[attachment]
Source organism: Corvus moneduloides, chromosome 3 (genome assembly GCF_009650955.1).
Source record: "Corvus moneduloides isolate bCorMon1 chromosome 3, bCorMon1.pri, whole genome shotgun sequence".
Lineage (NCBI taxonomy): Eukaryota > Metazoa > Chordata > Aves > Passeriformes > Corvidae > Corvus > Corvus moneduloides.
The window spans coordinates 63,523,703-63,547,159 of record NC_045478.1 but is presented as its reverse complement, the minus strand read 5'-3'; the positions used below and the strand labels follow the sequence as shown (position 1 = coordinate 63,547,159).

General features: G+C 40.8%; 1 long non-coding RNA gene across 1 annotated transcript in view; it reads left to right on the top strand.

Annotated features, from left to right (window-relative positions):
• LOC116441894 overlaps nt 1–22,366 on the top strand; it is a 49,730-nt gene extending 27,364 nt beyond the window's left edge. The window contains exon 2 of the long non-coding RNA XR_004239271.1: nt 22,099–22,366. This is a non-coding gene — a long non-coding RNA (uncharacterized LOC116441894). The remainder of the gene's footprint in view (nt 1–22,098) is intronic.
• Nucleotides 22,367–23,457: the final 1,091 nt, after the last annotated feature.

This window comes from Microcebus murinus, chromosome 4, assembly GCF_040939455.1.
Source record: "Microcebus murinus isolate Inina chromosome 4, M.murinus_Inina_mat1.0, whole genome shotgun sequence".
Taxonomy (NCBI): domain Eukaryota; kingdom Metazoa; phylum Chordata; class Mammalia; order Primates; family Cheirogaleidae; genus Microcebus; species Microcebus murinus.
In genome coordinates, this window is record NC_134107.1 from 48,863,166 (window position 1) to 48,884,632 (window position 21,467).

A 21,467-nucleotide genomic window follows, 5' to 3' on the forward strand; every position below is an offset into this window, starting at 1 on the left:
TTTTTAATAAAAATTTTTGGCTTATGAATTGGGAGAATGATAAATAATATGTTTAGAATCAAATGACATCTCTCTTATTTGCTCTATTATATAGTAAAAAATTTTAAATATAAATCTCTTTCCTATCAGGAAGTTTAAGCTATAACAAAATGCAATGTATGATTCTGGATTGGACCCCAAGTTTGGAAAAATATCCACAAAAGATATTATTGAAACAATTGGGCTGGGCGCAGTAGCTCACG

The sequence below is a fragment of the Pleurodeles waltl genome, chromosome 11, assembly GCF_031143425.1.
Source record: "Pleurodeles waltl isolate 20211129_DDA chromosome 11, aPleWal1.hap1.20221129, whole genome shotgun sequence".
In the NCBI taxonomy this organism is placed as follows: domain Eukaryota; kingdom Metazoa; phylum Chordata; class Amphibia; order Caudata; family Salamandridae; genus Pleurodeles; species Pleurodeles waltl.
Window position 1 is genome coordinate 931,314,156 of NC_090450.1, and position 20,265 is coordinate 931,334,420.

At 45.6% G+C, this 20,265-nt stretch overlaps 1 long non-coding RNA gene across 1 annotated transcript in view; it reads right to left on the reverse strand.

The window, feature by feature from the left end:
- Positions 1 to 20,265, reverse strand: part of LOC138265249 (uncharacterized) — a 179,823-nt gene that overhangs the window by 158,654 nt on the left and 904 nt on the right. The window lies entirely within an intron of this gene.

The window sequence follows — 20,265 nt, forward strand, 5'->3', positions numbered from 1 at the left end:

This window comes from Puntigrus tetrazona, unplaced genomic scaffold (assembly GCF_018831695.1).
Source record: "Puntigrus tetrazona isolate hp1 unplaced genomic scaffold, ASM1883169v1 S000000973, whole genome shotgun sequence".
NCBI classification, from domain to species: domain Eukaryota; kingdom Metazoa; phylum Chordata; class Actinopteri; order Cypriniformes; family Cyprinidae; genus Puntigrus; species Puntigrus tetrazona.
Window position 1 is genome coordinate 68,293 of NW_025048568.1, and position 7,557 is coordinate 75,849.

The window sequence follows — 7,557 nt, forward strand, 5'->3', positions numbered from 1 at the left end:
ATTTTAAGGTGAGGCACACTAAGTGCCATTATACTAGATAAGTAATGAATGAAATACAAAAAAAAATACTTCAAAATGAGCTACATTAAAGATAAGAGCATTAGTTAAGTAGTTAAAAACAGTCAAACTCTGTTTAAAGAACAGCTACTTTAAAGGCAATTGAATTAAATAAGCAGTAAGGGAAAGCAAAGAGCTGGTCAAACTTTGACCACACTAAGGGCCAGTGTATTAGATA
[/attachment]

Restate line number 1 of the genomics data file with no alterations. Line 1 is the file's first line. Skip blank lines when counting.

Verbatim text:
Source organism: Corvus moneduloides, chromosome 3 (genome assembly GCF_009650955.1).